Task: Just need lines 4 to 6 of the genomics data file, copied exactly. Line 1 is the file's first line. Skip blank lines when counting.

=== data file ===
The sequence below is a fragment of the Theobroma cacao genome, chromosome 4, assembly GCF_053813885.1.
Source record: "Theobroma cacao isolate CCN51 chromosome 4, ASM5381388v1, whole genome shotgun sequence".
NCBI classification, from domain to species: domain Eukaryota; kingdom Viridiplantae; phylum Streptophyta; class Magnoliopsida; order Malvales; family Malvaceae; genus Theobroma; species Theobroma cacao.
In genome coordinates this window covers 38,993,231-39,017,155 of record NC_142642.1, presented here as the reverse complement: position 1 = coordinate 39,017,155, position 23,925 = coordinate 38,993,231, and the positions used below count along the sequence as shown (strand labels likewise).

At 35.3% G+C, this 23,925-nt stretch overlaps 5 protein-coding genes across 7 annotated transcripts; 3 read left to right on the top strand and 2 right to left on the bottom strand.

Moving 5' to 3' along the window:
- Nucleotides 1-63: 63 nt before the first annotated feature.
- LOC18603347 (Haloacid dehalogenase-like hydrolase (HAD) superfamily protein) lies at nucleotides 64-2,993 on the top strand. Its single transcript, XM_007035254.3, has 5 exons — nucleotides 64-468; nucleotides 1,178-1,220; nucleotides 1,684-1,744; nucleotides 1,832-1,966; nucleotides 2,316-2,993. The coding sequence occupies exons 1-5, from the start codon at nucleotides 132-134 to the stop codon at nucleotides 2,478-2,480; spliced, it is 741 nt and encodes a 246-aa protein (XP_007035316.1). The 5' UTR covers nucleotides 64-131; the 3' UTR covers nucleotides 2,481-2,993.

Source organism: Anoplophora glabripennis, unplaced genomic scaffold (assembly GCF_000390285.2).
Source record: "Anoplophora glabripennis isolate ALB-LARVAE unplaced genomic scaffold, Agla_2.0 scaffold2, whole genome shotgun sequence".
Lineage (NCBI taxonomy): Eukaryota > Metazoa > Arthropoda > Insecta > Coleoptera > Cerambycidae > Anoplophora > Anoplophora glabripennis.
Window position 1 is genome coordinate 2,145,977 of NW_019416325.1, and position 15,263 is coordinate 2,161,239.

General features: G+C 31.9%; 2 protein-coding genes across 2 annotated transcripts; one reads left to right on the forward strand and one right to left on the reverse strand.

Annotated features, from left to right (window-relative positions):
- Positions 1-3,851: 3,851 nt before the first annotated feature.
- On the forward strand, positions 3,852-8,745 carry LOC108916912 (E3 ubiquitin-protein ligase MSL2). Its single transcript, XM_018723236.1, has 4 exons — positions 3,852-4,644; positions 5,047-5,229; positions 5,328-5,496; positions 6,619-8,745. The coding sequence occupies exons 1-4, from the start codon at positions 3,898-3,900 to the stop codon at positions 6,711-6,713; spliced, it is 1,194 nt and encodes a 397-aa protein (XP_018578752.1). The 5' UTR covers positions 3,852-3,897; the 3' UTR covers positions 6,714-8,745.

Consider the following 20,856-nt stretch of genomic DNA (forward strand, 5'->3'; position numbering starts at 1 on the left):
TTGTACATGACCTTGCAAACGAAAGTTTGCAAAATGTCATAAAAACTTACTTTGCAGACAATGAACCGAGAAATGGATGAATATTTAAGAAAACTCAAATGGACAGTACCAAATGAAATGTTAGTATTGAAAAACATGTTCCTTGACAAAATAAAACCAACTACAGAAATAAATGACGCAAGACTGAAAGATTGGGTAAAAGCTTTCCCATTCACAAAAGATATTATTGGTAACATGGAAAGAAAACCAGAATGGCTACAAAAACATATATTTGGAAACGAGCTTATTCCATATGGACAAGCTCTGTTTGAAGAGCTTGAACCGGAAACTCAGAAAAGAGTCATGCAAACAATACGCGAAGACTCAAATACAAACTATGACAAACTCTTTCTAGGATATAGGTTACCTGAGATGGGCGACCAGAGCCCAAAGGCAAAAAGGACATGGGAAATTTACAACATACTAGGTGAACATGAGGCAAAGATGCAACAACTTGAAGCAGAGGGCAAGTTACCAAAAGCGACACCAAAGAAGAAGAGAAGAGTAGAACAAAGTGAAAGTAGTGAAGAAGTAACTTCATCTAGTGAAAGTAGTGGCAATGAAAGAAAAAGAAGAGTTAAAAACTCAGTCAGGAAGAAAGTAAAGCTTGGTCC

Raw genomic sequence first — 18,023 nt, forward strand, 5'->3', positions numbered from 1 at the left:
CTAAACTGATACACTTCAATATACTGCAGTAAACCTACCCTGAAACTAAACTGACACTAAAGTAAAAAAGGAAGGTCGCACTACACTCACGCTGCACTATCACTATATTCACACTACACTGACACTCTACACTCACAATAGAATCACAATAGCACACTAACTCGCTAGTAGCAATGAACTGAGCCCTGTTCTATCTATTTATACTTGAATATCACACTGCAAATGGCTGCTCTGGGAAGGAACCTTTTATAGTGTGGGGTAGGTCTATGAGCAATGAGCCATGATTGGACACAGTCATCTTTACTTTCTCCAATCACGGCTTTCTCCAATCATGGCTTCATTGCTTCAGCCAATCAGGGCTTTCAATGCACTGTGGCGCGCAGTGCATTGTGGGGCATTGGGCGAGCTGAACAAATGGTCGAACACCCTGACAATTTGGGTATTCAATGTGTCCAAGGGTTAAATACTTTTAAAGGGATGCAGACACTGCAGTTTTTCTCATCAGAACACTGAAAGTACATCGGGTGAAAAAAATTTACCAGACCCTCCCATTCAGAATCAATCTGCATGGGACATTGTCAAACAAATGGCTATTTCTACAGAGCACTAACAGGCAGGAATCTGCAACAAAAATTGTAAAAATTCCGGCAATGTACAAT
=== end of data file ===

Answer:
In genome coordinates this window covers 38,993,231-39,017,155 of record NC_142642.1, presented here as the reverse complement: position 1 = coordinate 39,017,155, position 23,925 = coordinate 38,993,231, and the positions used below count along the sequence as shown (strand labels likewise).

At 35.3% G+C, this 23,925-nt stretch overlaps 5 protein-coding genes across 7 annotated transcripts; 3 read left to right on the top strand and 2 right to left on the bottom strand.

Moving 5' to 3' along the window: